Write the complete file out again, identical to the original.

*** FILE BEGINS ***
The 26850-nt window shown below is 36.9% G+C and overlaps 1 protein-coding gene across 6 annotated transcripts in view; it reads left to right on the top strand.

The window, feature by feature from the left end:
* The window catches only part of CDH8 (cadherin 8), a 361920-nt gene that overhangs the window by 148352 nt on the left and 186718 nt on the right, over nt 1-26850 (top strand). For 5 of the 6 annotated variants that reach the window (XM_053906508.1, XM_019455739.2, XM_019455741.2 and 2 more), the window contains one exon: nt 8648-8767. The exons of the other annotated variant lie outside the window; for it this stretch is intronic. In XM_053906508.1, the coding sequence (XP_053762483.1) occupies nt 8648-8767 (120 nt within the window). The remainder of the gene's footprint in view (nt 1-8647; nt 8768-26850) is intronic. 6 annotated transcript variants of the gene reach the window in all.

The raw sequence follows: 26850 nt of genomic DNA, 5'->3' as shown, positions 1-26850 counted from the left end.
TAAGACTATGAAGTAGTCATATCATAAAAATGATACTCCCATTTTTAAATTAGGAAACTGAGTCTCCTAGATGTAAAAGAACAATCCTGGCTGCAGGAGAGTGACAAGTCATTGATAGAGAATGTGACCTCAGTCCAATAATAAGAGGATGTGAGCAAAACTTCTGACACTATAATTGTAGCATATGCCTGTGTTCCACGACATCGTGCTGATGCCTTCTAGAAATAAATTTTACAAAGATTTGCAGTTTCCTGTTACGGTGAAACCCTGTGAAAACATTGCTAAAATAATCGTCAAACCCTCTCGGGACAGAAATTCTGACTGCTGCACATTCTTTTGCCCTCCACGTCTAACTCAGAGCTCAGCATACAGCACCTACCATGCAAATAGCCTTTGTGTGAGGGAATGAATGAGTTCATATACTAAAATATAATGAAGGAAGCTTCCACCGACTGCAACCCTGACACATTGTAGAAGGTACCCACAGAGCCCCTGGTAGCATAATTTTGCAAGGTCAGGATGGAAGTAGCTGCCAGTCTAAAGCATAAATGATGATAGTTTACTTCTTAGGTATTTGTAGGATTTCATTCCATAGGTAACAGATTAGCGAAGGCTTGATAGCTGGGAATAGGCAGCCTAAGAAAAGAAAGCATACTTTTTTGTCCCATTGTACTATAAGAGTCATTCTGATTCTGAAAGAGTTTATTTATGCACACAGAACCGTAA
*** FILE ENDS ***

The 26850-nt window shown below is 36.9% G+C and overlaps 1 protein-coding gene across 6 annotated transcripts in view; it reads left to right on the top strand.

The window, feature by feature from the left end:
* The window catches only part of CDH8 (cadherin 8), a 361920-nt gene that overhangs the window by 148352 nt on the left and 186718 nt on the right, over nt 1-26850 (top strand). For 5 of the 6 annotated variants that reach the window (XM_053906508.1, XM_019455739.2, XM_019455741.2 and 2 more), the window contains one exon: nt 8648-8767. The exons of the other annotated variant lie outside the window; for it this stretch is intronic. In XM_053906508.1, the coding sequence (XP_053762483.1) occupies nt 8648-8767 (120 nt within the window). The remainder of the gene's footprint in view (nt 1-8647; nt 8768-26850) is intronic. 6 annotated transcript variants of the gene reach the window in all.

The raw sequence follows: 26850 nt of genomic DNA, 5'->3' as shown, positions 1-26850 counted from the left end.
TAAGACTATGAAGTAGTCATATCATAAAAATGATACTCCCATTTTTAAATTAGGAAACTGAGTCTCCTAGATGTAAAAGAACAATCCTGGCTGCAGGAGAGTGACAAGTCATTGATAGAGAATGTGACCTCAGTCCAATAATAAGAGGATGTGAGCAAAACTTCTGACACTATAATTGTAGCATATGCCTGTGTTCCACGACATCGTGCTGATGCCTTCTAGAAATAAATTTTACAAAGATTTGCAGTTTCCTGTTACGGTGAAACCCTGTGAAAACATTGCTAAAATAATCGTCAAACCCTCTCGGGACAGAAATTCTGACTGCTGCACATTCTTTTGCCCTCCACGTCTAACTCAGAGCTCAGCATACAGCACCTACCATGCAAATAGCCTTTGTGTGAGGGAATGAATGAGTTCATATACTAAAATATAATGAAGGAAGCTTCCACCGACTGCAACCCTGACACATTGTAGAAGGTACCCACAGAGCCCCTGGTAGCATAATTTTGCAAGGTCAGGATGGAAGTAGCTGCCAGTCTAAAGCATAAATGATGATAGTTTACTTCTTAGGTATTTGTAGGATTTCATTCCATAGGTAACAGATTAGCGAAGGCTTGATAGCTGGGAATAGGCAGCCTAAGAAAAGAAAGCATACTTTTTTGTCCCATTGTACTATAAGAGTCATTCTGATTCTGAAAGAGTTTATTTATGCACACAGAACCGTAA